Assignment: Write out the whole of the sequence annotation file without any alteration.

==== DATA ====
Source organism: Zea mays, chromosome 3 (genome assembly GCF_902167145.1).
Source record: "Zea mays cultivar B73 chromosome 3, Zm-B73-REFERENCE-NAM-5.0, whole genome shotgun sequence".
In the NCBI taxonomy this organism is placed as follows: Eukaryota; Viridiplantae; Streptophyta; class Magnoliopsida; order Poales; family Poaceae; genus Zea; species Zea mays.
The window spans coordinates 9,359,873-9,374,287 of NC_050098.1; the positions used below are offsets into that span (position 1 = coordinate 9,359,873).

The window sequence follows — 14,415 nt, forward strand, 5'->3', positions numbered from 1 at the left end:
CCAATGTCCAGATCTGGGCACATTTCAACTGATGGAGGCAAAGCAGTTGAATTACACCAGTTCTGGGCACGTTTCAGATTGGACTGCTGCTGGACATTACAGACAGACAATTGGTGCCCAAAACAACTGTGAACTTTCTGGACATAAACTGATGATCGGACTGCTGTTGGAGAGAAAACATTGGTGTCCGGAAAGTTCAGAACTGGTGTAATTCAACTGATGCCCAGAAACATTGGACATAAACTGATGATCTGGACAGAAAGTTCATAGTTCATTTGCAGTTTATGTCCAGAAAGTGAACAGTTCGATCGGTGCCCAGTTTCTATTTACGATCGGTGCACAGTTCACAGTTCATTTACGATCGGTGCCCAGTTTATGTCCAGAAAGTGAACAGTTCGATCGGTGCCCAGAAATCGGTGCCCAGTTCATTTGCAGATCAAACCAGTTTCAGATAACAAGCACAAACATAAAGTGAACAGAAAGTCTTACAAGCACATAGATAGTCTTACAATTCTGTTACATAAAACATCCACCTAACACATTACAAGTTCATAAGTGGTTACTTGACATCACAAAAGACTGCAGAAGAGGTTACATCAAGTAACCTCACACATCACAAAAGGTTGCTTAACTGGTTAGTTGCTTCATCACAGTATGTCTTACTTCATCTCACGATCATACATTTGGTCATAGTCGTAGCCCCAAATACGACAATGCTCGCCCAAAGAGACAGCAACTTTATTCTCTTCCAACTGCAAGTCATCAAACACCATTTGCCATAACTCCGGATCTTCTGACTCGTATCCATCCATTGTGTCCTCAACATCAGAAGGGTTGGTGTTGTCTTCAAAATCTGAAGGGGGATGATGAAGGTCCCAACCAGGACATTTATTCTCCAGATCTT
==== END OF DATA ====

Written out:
Source organism: Zea mays, chromosome 3 (genome assembly GCF_902167145.1).
Source record: "Zea mays cultivar B73 chromosome 3, Zm-B73-REFERENCE-NAM-5.0, whole genome shotgun sequence".
In the NCBI taxonomy this organism is placed as follows: Eukaryota; Viridiplantae; Streptophyta; class Magnoliopsida; order Poales; family Poaceae; genus Zea; species Zea mays.
The window spans coordinates 9,359,873-9,374,287 of NC_050098.1; the positions used below are offsets into that span (position 1 = coordinate 9,359,873).

The window sequence follows — 14,415 nt, forward strand, 5'->3', positions numbered from 1 at the left end:
CCAATGTCCAGATCTGGGCACATTTCAACTGATGGAGGCAAAGCAGTTGAATTACACCAGTTCTGGGCACGTTTCAGATTGGACTGCTGCTGGACATTACAGACAGACAATTGGTGCCCAAAACAACTGTGAACTTTCTGGACATAAACTGATGATCGGACTGCTGTTGGAGAGAAAACATTGGTGTCCGGAAAGTTCAGAACTGGTGTAATTCAACTGATGCCCAGAAACATTGGACATAAACTGATGATCTGGACAGAAAGTTCATAGTTCATTTGCAGTTTATGTCCAGAAAGTGAACAGTTCGATCGGTGCCCAGTTTCTATTTACGATCGGTGCACAGTTCACAGTTCATTTACGATCGGTGCCCAGTTTATGTCCAGAAAGTGAACAGTTCGATCGGTGCCCAGAAATCGGTGCCCAGTTCATTTGCAGATCAAACCAGTTTCAGATAACAAGCACAAACATAAAGTGAACAGAAAGTCTTACAAGCACATAGATAGTCTTACAATTCTGTTACATAAAACATCCACCTAACACATTACAAGTTCATAAGTGGTTACTTGACATCACAAAAGACTGCAGAAGAGGTTACATCAAGTAACCTCACACATCACAAAAGGTTGCTTAACTGGTTAGTTGCTTCATCACAGTATGTCTTACTTCATCTCACGATCATACATTTGGTCATAGTCGTAGCCCCAAATACGACAATGCTCGCCCAAAGAGACAGCAACTTTATTCTCTTCCAACTGCAAGTCATCAAACACCATTTGCCATAACTCCGGATCTTCTGACTCGTATCCATCCATTGTGTCCTCAACATCAGAAGGGTTGGTGTTGTCTTCAAAATCTGAAGGGGGATGATGAAGGTCCCAACCAGGACATTTATTCTCCAGATCTT